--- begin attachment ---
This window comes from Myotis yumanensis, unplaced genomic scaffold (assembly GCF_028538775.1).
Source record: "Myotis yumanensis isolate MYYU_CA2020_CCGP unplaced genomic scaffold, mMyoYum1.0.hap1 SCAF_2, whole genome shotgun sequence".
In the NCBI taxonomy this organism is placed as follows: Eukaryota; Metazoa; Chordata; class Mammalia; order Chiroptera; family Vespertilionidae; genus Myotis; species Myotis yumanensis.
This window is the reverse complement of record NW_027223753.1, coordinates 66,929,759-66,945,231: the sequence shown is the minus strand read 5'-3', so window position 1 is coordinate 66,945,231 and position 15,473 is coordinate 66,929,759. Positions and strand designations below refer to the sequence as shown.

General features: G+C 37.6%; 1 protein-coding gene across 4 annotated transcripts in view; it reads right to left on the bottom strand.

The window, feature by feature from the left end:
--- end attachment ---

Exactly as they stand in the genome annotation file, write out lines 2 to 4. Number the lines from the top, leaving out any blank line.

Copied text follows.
Source record: "Myotis yumanensis isolate MYYU_CA2020_CCGP unplaced genomic scaffold, mMyoYum1.0.hap1 SCAF_2, whole genome shotgun sequence".
In the NCBI taxonomy this organism is placed as follows: Eukaryota; Metazoa; Chordata; class Mammalia; order Chiroptera; family Vespertilionidae; genus Myotis; species Myotis yumanensis.
This window is the reverse complement of record NW_027223753.1, coordinates 66,929,759-66,945,231: the sequence shown is the minus strand read 5'-3', so window position 1 is coordinate 66,945,231 and position 15,473 is coordinate 66,929,759. Positions and strand designations below refer to the sequence as shown.